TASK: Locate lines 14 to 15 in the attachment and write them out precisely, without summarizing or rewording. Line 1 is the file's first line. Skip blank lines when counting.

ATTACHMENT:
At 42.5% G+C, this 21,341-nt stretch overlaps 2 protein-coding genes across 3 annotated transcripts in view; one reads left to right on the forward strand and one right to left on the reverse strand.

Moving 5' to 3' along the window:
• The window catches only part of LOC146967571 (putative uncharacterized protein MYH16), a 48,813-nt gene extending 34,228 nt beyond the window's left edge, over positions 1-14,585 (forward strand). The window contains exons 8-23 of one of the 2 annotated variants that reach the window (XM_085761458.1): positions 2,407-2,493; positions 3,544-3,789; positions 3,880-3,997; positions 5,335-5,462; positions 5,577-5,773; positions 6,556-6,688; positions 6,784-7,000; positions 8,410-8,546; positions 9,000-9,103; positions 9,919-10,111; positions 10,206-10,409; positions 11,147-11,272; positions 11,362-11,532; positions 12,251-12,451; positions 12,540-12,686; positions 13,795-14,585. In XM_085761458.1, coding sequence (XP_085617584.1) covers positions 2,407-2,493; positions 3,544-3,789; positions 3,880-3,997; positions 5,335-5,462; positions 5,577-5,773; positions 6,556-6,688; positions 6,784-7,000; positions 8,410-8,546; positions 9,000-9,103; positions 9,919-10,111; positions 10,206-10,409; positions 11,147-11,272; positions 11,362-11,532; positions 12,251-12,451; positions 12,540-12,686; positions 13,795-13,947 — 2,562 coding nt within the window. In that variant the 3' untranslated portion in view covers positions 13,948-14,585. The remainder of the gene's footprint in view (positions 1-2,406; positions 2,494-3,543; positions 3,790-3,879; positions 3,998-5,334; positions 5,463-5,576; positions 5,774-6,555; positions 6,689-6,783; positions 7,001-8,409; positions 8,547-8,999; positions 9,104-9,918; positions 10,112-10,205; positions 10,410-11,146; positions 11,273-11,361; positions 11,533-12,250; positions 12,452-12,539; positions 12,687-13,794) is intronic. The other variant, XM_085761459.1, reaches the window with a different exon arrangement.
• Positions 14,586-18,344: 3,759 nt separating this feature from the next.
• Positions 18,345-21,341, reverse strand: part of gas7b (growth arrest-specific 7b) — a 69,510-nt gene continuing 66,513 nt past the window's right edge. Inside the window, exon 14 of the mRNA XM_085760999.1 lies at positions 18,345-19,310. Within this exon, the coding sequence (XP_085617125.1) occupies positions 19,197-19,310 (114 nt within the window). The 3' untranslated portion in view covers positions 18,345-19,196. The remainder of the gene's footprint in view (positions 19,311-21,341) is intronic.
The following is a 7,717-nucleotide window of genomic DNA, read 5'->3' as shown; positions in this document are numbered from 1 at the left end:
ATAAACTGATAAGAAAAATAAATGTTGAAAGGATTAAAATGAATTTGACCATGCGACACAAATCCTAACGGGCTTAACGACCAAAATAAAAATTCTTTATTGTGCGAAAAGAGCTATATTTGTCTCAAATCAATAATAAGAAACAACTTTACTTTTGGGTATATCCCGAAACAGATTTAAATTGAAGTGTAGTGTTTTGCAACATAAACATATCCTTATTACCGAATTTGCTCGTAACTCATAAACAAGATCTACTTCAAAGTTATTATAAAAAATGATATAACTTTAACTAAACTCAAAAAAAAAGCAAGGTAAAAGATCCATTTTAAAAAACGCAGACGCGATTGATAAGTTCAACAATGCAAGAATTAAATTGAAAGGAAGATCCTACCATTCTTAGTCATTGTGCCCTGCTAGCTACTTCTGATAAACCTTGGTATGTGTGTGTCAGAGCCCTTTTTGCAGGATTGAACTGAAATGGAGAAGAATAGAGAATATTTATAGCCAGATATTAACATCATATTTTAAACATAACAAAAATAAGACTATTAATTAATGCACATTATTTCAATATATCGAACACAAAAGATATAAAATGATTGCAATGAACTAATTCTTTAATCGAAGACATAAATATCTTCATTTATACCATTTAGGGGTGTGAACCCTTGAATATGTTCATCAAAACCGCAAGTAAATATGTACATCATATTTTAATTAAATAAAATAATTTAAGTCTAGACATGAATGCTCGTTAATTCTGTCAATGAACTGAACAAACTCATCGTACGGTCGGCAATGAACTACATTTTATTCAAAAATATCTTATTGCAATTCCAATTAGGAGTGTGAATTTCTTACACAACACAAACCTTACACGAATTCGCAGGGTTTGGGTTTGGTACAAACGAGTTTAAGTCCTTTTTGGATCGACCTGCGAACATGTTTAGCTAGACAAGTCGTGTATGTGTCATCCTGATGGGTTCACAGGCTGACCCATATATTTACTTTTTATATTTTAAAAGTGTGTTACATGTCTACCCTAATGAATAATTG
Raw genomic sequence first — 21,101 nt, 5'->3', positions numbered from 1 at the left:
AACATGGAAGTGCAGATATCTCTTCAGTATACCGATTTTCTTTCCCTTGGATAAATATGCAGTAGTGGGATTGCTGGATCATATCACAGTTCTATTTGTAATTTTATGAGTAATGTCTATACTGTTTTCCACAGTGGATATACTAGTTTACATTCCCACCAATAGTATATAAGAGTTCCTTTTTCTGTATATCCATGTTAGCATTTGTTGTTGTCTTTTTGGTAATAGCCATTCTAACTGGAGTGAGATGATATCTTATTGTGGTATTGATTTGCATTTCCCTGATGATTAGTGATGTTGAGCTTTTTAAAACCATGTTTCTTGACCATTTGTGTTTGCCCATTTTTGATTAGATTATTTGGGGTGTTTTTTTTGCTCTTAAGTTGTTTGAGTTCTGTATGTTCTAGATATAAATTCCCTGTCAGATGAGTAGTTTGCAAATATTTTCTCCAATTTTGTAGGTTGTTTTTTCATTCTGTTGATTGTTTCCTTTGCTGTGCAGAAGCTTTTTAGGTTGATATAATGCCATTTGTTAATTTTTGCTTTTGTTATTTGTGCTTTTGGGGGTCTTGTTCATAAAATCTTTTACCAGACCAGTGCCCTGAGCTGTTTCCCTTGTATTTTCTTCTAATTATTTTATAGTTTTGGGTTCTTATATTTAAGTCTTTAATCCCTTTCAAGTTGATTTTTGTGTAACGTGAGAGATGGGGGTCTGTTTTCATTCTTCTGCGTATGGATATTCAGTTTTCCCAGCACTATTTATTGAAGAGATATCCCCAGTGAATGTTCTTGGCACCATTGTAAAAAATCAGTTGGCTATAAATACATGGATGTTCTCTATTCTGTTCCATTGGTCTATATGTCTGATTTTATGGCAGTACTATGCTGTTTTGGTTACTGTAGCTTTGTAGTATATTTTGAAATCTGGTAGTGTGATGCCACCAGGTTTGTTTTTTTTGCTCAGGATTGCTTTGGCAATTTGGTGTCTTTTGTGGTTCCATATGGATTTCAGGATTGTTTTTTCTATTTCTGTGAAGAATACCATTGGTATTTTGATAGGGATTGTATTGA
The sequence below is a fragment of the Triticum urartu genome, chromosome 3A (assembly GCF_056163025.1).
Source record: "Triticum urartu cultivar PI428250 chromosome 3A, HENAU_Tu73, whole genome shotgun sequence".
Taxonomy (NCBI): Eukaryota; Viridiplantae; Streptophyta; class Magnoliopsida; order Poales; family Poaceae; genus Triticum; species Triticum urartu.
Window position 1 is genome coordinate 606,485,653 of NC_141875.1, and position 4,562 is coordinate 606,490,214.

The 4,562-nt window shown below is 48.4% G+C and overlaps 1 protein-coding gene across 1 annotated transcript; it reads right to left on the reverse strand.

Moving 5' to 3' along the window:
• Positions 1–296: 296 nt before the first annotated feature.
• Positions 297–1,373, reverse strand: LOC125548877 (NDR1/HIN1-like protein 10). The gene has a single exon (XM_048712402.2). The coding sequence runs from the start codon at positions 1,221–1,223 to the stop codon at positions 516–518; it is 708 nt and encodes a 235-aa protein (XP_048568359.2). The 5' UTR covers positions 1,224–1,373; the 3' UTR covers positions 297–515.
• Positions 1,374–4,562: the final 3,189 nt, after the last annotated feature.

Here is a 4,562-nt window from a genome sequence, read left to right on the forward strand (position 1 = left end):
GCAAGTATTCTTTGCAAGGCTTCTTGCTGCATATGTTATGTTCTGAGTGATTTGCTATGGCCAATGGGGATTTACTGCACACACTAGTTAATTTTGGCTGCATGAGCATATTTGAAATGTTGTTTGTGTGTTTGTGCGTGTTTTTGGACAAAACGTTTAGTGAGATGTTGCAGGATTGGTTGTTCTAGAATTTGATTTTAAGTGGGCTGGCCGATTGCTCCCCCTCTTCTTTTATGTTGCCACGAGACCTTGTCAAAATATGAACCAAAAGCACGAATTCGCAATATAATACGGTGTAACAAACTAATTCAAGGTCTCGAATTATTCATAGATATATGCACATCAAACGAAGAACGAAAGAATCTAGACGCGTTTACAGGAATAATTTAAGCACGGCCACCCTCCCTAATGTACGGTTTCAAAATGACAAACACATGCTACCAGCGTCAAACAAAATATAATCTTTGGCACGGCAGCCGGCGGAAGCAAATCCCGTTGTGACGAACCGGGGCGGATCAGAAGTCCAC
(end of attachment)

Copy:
The 4,562-nt window shown below is 48.4% G+C and overlaps 1 protein-coding gene across 1 annotated transcript; it reads right to left on the reverse strand.

Moving 5' to 3' along the window: